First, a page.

By Mercy Omoike
The traders made this known in separate interviews with the News Agency of Nigeria (NAN) on Friday in Lagos.
Mrs Kemi Adelusi said that Nigerians still preferred the imported frozen chicken because of its hard texture but for the good of the country, the borders should remain shut.
“People still prefer the imported frozen chicken because it is hard in nature.
“They complain about the locally processed chicken because it is quite soft.
“You cannot cook our locally processed chicken for long because it may lose its taste in the process, you can only parboil it or roast it.
“The land border closure has really affected my business in the sense that the imported frozen chicken has become very expensive.
“The price of imported frozen chicken now goes for N13, 800 and turkey is N14, 000 as against the former price of N10, 500 and N12, 000 respectively.
“Although people still patronise the local chicken when it is available but they have reduced the quantity they purchase. If they could afford one kilogramme before now they can only afford half a kilo.
“In my opinion, I would rather the border remains closed so we can patronise our local agriculture produce. It is better for the country.
“If our poultry farmers can produce more of the old layers, we will not miss the imported chicken and it will be better for our poultry industry,” Adelusi told NAN.
Another trader popularly known as Iya Ahmed said the border closure had affected their sales as she pleaded with the government to open the borders pending when “we have surplus poultry that can sustain us’’.
“The closure of the border has affected a lot of things as regards our business of frozen chicken. Everything is now expensive following the land border closure.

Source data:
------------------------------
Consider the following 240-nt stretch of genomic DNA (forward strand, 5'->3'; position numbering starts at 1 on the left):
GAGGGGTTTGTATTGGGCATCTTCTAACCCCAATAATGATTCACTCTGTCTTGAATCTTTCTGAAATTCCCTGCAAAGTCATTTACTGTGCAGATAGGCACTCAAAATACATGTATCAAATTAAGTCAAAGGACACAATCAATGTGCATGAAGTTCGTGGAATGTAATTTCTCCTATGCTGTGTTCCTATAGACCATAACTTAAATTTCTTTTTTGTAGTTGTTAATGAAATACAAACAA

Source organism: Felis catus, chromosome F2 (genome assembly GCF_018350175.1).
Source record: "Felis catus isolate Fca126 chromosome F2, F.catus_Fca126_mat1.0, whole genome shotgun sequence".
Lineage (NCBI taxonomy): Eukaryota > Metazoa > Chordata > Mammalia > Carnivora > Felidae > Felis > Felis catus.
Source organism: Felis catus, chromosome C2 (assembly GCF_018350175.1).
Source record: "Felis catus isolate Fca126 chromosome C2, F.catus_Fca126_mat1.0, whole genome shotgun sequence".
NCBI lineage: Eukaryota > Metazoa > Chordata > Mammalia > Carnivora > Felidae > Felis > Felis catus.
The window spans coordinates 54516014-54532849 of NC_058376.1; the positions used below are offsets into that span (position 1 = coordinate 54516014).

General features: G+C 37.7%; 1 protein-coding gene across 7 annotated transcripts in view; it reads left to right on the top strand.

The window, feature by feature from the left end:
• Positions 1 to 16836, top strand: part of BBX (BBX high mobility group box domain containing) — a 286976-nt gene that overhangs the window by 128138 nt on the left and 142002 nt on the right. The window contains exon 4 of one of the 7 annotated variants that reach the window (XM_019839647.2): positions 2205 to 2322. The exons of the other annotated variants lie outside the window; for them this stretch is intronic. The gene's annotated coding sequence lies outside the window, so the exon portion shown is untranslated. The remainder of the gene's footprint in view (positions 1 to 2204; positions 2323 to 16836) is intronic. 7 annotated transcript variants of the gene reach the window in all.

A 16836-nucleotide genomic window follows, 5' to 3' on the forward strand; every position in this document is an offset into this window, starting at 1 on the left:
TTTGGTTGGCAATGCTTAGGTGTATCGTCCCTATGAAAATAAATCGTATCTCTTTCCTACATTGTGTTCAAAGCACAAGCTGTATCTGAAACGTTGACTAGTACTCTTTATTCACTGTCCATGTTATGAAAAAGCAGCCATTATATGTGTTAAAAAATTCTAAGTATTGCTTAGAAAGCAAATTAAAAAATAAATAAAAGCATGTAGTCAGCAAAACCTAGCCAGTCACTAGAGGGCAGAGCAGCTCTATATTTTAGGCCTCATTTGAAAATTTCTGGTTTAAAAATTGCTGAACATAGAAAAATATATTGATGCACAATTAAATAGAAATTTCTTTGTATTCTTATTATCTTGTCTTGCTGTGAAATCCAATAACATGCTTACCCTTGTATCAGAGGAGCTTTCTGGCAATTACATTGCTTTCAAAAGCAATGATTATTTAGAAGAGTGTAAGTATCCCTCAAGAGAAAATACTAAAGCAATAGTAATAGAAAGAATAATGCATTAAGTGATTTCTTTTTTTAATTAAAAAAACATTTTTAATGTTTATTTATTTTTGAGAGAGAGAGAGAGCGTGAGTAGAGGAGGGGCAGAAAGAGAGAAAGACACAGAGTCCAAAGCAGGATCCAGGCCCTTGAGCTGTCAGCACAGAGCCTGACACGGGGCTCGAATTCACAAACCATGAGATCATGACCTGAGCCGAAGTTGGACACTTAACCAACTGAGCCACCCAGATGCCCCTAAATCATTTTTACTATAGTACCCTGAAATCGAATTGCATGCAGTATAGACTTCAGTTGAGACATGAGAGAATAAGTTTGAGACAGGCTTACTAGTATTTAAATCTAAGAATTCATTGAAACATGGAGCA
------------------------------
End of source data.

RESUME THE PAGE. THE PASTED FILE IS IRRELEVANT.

“We have been asked to patronine locally processed chicken to sell to our customers but we do not even get it to buy. The locally processed chicken is not even available.
“We would be glad if they can do something about this border closure; if we have everything surplus in the country, then the government can go ahead and close the borders.
“Our customers are complaining of the cost of frozen poultry but there is nothing we can do about it. We would want the government to open the borders.
“If they want the border to remain closed, they should ensure everything is in surplus, the government should have mercy on us.
“If Nigerian poultry is in surplus, available and affordable, what else do we want? We will patronise our local produce.
“The government should have mercy on us,” she said.
Another vendor known as Alhaja Raliat said she had stopped the sale of imported poultry following the border closure and would resume only when the borders were reopened.
“Since the closure of the border, I no longer sell frozen chicken. Presently I only sell frozen fish to my customers.
“If we can get access to locally processed chicken and it okay I will patronise them. Look into my freezer, for now I only sell frozen fish.
“I have heard of where they sell locally processed chicken, but on getting there, I noticed it was very soft and my customers will not like it.
“For now I am no longer selling frozen poultry until the government deems it fit to reopen the border,” she said.